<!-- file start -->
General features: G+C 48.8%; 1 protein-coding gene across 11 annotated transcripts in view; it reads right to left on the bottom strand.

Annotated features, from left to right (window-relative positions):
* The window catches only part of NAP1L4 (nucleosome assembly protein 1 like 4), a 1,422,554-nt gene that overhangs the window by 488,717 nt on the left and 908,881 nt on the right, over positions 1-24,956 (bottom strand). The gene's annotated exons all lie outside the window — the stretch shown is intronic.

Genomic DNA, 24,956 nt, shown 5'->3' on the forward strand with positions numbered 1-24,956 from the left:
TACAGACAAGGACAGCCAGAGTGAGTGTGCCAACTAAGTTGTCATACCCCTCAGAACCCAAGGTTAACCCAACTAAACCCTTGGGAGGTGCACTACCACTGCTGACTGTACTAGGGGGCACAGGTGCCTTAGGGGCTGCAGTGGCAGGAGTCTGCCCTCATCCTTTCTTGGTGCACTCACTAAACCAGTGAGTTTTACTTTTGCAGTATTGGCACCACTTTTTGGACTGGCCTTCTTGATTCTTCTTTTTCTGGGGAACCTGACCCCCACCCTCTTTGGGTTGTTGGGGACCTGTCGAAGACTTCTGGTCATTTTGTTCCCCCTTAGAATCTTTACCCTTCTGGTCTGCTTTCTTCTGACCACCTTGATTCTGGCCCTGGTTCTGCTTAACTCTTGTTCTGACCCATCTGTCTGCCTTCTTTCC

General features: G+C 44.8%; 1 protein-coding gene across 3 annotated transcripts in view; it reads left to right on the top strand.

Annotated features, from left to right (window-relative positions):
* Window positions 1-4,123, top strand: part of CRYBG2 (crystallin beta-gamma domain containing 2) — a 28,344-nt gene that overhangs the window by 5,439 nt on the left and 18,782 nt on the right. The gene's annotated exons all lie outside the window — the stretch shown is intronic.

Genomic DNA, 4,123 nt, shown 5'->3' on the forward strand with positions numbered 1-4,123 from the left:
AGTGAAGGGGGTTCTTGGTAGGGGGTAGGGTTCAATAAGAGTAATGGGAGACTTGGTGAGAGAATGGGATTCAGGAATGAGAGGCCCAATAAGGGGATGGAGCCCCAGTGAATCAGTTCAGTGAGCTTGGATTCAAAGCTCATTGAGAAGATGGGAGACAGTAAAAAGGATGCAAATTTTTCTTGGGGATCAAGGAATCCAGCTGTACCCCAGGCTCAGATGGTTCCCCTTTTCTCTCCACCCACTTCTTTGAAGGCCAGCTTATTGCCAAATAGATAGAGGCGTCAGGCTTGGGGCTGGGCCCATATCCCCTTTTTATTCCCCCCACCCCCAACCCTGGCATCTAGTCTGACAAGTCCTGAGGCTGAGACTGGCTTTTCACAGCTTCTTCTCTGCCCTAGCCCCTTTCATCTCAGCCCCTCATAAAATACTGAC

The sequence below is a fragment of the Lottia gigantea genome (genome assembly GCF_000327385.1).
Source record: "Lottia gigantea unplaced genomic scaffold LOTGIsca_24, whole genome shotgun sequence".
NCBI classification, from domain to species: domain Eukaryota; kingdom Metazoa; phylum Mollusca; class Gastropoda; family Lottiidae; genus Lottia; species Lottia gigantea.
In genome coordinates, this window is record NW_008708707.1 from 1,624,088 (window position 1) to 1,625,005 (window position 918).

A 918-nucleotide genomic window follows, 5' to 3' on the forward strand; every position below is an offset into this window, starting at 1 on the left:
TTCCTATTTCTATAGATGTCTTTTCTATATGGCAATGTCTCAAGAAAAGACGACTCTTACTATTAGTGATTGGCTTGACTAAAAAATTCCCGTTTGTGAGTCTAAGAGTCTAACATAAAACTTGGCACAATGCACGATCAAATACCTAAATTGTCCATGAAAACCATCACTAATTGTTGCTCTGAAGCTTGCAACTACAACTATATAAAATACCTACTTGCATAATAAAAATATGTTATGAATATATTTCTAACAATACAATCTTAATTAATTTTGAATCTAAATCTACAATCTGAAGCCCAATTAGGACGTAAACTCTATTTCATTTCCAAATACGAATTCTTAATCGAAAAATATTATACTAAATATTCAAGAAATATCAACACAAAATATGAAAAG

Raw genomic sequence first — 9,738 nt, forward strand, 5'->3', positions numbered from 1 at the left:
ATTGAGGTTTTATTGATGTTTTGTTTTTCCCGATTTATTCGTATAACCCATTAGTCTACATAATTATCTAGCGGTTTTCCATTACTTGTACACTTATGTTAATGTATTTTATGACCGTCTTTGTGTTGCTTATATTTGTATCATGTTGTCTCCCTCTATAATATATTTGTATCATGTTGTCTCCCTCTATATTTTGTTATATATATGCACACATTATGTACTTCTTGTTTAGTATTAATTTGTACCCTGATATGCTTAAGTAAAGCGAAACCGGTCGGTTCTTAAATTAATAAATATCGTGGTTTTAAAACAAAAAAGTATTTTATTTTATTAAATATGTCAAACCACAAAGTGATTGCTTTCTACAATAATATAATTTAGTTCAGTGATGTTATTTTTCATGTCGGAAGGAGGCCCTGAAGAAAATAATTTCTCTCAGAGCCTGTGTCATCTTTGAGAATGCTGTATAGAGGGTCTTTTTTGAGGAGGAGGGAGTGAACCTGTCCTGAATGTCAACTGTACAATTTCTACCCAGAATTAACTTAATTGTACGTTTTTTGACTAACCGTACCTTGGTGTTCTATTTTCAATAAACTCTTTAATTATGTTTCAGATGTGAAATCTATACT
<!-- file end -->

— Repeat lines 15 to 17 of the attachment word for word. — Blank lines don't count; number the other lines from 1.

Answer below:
A 918-nucleotide genomic window follows, 5' to 3' on the forward strand; every position below is an offset into this window, starting at 1 on the left:
TTCCTATTTCTATAGATGTCTTTTCTATATGGCAATGTCTCAAGAAAAGACGACTCTTACTATTAGTGATTGGCTTGACTAAAAAATTCCCGTTTGTGAGTCTAAGAGTCTAACATAAAACTTGGCACAATGCACGATCAAATACCTAAATTGTCCATGAAAACCATCACTAATTGTTGCTCTGAAGCTTGCAACTACAACTATATAAAATACCTACTTGCATAATAAAAATATGTTATGAATATATTTCTAACAATACAATCTTAATTAATTTTGAATCTAAATCTACAATCTGAAGCCCAATTAGGACGTAAACTCTATTTCATTTCCAAATACGAATTCTTAATCGAAAAATATTATACTAAATATTCAAGAAATATCAACACAAAATATGAAAAG

Raw genomic sequence first — 9,738 nt, forward strand, 5'->3', positions numbered from 1 at the left: